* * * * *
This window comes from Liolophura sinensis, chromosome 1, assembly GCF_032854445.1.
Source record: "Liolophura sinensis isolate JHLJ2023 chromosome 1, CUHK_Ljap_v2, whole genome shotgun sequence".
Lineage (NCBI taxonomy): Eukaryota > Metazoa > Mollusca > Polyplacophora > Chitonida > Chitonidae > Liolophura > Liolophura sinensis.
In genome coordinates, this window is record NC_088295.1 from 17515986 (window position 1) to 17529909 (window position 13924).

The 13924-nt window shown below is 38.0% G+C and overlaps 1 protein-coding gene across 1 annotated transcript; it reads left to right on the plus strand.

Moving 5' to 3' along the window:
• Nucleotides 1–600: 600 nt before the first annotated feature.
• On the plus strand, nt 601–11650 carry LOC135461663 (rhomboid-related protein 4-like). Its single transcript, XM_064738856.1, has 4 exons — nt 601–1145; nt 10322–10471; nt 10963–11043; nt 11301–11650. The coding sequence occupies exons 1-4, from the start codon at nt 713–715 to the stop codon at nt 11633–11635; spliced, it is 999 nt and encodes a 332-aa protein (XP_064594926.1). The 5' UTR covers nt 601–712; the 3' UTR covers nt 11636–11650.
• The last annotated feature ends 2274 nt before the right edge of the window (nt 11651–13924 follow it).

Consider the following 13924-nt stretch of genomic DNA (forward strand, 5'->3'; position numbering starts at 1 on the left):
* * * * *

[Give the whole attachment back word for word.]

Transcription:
This window comes from Liolophura sinensis, chromosome 1, assembly GCF_032854445.1.
Source record: "Liolophura sinensis isolate JHLJ2023 chromosome 1, CUHK_Ljap_v2, whole genome shotgun sequence".
Lineage (NCBI taxonomy): Eukaryota > Metazoa > Mollusca > Polyplacophora > Chitonida > Chitonidae > Liolophura > Liolophura sinensis.
In genome coordinates, this window is record NC_088295.1 from 17515986 (window position 1) to 17529909 (window position 13924).

The 13924-nt window shown below is 38.0% G+C and overlaps 1 protein-coding gene across 1 annotated transcript; it reads left to right on the plus strand.

Moving 5' to 3' along the window:
• Nucleotides 1–600: 600 nt before the first annotated feature.
• On the plus strand, nt 601–11650 carry LOC135461663 (rhomboid-related protein 4-like). Its single transcript, XM_064738856.1, has 4 exons — nt 601–1145; nt 10322–10471; nt 10963–11043; nt 11301–11650. The coding sequence occupies exons 1-4, from the start codon at nt 713–715 to the stop codon at nt 11633–11635; spliced, it is 999 nt and encodes a 332-aa protein (XP_064594926.1). The 5' UTR covers nt 601–712; the 3' UTR covers nt 11636–11650.
• The last annotated feature ends 2274 nt before the right edge of the window (nt 11651–13924 follow it).

Consider the following 13924-nt stretch of genomic DNA (forward strand, 5'->3'; position numbering starts at 1 on the left):